She said she had many conversations with friends in the community about “where on earth do we end up” when they get older. LGBTQ seniors are particularly vulnerable when it comes to housing – many Canadians have shared their fears that discrimination in long-term seniors housing could force them back into the closet.
Ms. Shackleton has family in Ottawa and so decided to move back to be closer to them. Abiwin, she said, seemed like the place that would accept her for who she is – and soon after she moved into the co-op, she joined the board to get more involved.
“I like to think of myself as being a grandmother in the building,” she said.
Abiwin has communal laundry facilities, and everyone pitches in with cleaning and gardening. The co-op also has a community room and a backyard, and residents often used to have potlucks and other social gatherings before the COVID-19 pandemic.
Ms. Shackleton said co-op members do their best to look after one another. Recently, the co-op held a yard sale to finance a community food shelf, which helped provide food for people who were struggling financially, as well as for people with disabilities who had trouble going out during the pandemic.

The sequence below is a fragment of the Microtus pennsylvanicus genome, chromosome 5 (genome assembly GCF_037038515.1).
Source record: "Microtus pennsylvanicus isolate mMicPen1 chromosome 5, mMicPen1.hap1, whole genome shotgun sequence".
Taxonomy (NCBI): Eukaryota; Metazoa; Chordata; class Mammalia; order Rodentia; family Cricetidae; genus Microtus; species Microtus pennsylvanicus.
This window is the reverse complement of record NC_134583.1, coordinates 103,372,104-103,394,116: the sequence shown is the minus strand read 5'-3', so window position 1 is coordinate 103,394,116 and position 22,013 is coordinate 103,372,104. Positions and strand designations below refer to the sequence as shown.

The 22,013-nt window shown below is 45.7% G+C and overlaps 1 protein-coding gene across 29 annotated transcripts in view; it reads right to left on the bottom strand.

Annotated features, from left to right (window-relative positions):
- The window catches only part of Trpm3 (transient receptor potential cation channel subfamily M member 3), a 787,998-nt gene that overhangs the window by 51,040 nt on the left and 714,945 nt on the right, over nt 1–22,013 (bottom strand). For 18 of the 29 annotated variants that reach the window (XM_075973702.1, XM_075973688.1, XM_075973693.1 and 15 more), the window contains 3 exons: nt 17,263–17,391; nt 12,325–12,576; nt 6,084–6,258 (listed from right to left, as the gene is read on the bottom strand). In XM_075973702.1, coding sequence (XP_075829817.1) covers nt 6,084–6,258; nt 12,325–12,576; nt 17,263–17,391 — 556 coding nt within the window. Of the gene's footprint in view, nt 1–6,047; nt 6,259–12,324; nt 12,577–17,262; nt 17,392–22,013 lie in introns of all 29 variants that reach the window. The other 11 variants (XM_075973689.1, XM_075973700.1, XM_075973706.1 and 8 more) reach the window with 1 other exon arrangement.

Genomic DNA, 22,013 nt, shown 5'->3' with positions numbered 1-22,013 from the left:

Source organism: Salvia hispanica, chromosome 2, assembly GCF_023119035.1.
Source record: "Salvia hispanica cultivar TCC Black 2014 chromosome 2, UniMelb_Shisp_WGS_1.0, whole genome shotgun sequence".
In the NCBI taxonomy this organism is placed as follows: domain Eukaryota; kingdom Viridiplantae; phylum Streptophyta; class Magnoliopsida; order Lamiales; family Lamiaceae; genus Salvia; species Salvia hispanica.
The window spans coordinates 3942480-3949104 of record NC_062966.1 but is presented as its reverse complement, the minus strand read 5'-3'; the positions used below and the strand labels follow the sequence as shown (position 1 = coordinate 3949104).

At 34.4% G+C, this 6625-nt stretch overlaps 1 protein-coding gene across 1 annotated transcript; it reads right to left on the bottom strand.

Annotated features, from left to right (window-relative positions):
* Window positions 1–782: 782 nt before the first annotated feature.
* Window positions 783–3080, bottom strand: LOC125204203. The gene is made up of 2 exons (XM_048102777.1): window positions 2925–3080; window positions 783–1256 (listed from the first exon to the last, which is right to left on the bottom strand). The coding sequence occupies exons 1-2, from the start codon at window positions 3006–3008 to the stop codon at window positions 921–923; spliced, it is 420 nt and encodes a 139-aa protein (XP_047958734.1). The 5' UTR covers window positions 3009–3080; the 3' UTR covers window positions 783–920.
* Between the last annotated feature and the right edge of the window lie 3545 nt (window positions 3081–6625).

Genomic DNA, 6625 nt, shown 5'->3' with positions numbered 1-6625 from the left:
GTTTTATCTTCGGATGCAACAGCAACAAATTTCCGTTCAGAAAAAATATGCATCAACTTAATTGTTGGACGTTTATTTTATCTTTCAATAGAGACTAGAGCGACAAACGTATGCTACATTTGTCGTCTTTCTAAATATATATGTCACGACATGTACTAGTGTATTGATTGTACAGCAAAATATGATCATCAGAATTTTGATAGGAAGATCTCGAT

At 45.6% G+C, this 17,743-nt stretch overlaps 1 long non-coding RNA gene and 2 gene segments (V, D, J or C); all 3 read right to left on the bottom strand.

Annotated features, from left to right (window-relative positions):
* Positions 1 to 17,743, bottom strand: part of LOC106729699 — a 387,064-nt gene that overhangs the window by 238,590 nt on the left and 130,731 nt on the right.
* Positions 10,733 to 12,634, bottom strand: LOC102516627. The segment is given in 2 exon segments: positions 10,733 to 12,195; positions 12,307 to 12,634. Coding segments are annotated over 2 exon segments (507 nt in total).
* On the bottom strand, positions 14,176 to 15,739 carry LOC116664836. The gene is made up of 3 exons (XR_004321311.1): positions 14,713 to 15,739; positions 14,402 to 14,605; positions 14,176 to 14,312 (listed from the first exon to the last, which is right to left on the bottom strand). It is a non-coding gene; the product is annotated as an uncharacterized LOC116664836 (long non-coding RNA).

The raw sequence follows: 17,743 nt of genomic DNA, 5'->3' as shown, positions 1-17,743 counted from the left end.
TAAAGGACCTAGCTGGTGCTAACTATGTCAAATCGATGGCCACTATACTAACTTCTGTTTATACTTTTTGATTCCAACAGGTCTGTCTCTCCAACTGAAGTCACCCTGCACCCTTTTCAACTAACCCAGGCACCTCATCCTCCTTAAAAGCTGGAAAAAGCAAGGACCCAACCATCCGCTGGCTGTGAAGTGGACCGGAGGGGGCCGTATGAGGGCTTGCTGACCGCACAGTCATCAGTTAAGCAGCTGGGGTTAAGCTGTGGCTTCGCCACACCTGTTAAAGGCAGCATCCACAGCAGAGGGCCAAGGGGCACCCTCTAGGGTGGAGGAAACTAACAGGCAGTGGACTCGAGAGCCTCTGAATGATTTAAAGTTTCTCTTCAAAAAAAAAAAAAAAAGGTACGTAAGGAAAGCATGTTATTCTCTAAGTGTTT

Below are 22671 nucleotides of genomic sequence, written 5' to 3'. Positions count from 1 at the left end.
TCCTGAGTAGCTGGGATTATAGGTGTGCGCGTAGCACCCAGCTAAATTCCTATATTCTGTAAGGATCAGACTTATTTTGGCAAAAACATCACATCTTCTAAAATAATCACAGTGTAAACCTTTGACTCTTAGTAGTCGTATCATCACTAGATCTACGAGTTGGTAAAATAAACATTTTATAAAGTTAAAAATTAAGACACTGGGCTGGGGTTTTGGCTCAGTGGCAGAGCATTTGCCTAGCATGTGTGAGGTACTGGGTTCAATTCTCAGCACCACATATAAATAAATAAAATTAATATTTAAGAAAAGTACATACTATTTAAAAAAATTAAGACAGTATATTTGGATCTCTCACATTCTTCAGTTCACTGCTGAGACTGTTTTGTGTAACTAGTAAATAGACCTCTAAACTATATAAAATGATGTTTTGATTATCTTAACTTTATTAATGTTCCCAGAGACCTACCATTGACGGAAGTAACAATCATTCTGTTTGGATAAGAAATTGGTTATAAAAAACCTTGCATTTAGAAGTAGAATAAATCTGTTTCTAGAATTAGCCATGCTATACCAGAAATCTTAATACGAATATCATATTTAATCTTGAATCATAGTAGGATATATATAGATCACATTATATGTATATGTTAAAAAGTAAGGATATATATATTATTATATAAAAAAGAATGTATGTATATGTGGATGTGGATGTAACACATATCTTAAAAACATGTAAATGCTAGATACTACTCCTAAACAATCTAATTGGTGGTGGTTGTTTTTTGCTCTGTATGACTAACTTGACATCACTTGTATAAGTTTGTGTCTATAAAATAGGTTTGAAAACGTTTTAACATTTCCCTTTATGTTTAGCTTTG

In addition to affordability and safety, these shared living spaces can help people find families within the community.
“It’s very much more like a family situation than a tenant and landlord situation,” Mr. MacKay said. “We have biological families and we have logical families, and I’ve made a logical family.”
Trish Spark, who has been living in the apartment at the back of Mr. MacKay’s house for 13 years now, said he’s become “like a brother” to her – they even picked out the house dog together.
“I’m almost 71, and so I haven’t been out all of those years,” she said. “Being able to move into a place where I wouldn’t have to offer any explanations or wonder when people would ask me questions – right away, it was kind of like a family.”